Friday, October 10, 2008

Gwen Araujo - Have We Forgotten?

Gwen AraujoThis week marks the anniversary of the murder of Gwen Araujo Are we not remembering, or do we just not care? Gwen's murder is usually overshadowed by Matthew Shepard. (A quick Google News Search shows 600 and some news stories on Shepard, and 4 on Araujo.) If it wasn't for the movie that was made, I doubt many people would know her name.

Should someone die for being different? Is it OK to kill someone because they aren't who you thought they were? Rolling Stone has a pretty graphic description of the murder, maybe you should go look at the hell Gwen endured before answering that question.

Some lawyers seem to think it is OK to kill based on your biases.. It is called the “Gay Panic” defense. They tried it in this case because Gwen Araujo was transgender. She was murdered because some guys she had been intimate with couldn't stand that she wasn't who they thought she was. The jury wasn't buying it in this case, but all too often murderers get off. Consider the case of William Palmer.
He claimed he picked up Chanelle Pickett in a bar without realizing she was biologically male. The medical examiner testified that Pickett was beaten and "throttled" for eight minutes, but the jury acquitted Palmer of murder and manslaughter, convicting him merely of assault and battery. Decrying Pickett's two-year sentence, transgender observer Toni Black said "I've seen people get more jail time for abusing animals. ... We've been judged expendable."
People make bad decisions all the time. They take chances they shouldn't. This does not absolve others of their responsibilities under the law - or under morality. Making bad decisions should not be a capital offense.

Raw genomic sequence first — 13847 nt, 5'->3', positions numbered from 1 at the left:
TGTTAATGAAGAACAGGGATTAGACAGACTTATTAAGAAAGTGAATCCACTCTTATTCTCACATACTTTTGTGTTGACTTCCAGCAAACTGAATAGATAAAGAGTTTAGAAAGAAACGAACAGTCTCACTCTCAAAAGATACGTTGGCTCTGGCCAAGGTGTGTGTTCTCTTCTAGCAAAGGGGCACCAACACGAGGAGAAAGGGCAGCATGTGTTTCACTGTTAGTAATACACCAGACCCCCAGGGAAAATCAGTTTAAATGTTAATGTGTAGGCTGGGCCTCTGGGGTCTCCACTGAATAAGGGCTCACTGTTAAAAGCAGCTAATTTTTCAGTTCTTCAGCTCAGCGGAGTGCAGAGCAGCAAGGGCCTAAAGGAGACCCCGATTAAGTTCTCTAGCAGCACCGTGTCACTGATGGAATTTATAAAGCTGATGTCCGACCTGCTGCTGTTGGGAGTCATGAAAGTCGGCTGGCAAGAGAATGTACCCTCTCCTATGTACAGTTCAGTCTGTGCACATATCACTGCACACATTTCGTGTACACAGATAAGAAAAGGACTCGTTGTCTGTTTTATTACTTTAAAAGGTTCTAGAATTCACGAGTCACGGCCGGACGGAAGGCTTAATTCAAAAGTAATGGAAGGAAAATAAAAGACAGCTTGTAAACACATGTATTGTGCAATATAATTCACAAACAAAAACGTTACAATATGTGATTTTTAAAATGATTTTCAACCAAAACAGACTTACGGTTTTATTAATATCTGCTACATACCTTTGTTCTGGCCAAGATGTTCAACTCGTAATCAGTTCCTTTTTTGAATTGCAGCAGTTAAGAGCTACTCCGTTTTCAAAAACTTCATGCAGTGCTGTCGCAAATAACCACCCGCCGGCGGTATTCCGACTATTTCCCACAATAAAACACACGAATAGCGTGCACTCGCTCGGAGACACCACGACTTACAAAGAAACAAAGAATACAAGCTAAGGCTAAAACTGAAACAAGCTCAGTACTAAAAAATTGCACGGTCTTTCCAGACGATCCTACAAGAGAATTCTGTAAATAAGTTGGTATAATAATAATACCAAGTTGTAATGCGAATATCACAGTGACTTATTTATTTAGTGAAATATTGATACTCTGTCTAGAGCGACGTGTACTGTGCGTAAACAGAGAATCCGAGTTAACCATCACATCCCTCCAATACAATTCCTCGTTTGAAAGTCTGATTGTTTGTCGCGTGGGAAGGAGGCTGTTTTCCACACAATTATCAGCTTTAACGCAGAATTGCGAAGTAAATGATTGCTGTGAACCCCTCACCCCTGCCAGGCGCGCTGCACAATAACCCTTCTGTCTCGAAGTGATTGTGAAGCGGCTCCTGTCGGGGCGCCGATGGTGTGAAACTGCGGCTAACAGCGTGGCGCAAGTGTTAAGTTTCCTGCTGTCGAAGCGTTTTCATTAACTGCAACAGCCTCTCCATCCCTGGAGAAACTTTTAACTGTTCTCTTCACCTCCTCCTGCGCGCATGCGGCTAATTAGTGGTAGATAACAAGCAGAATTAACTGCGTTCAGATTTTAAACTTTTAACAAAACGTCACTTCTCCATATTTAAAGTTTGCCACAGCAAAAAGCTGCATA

Would you want to live in a world where anyone considered to have "made bad choices," or was "expendable" for other reasons, could be killed with impunity? Think Nazi Germany, and consider what the pink triangle and the black triangle meant. Remember Srebrenica and all the other places where genocide was (or is) carried out. Think about the way Saudi Arabia treats its citizens. Do you want to live in a place like that?

The whole "gay panic" defense (or "trans-panic" in this case) is another attempt, in a long line of legal maneuvers, to say that people are not responsible for their own actions. They panicked. They freaked-out. Circumstances conspired to rob them of their free will. The devil made them do it. Sorry, no. Unless you are legally insane, you are responsible for every one of your actions. You may not like that, but being an adult is a bitch.

Unfortunately, juries are still buying this "defense."
A gay Atlanta man was bludgeoned to death and his confessed killer walked free after claiming he was forced into a sexual act and responded in self-defense. The killer of a Kentucky man whose body was stuffed in a suitcase and dumped into a lake also claimed he acted to thwart a sexual advance and was convicted of manslaughter instead of murder.
No witnesses, except the killer, to these "sexual advances." A bit convenient if you can just say "he came on to me," and that makes it OK to commit murder. (Would this work for any woman the subject of an unwanted "sexual advance?" I didn't think so.)

This defense didn't work in the case of Gwen Araujo, and California has moved to limit it. In at least one other state, a ruling against the "defense" has been issued by the courts.

Of the four people who brutally murdered Gwen Araujo, 2 were sentenced to 15-years-to-life for second degree murder, one plead no-contest to a manslaughter charge and is serving 6 years, and the fourth is serving 11 years as part of a plea bargain.

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